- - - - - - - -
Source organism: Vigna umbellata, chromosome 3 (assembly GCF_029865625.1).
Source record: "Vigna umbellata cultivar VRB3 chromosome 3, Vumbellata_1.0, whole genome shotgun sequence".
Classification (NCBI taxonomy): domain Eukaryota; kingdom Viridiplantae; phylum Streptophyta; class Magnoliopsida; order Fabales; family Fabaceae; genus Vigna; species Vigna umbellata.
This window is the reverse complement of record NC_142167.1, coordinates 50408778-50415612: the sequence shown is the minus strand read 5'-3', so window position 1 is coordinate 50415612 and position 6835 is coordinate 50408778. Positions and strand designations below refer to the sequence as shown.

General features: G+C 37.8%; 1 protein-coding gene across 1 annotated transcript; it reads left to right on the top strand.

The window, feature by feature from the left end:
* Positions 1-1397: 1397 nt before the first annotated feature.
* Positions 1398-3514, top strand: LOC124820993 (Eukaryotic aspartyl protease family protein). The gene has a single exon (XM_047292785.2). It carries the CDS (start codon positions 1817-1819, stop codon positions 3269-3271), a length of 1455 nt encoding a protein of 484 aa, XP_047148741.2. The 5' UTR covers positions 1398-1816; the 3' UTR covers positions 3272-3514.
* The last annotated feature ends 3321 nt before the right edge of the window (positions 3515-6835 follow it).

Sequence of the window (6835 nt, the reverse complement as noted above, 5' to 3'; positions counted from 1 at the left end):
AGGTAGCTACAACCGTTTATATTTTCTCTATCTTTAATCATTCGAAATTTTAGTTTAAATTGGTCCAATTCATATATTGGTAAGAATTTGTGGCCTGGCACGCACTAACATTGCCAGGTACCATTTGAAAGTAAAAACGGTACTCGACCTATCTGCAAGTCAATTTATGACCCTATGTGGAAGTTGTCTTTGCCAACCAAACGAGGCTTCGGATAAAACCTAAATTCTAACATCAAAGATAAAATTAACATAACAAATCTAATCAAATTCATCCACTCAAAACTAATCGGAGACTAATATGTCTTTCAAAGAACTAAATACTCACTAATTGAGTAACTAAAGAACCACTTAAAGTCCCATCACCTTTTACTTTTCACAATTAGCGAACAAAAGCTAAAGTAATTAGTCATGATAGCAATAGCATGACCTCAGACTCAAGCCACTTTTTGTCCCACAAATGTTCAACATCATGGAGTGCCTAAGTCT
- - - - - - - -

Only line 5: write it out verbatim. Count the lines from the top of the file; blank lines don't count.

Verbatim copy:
General features: G+C 37.8%; 1 protein-coding gene across 1 annotated transcript; it reads left to right on the top strand.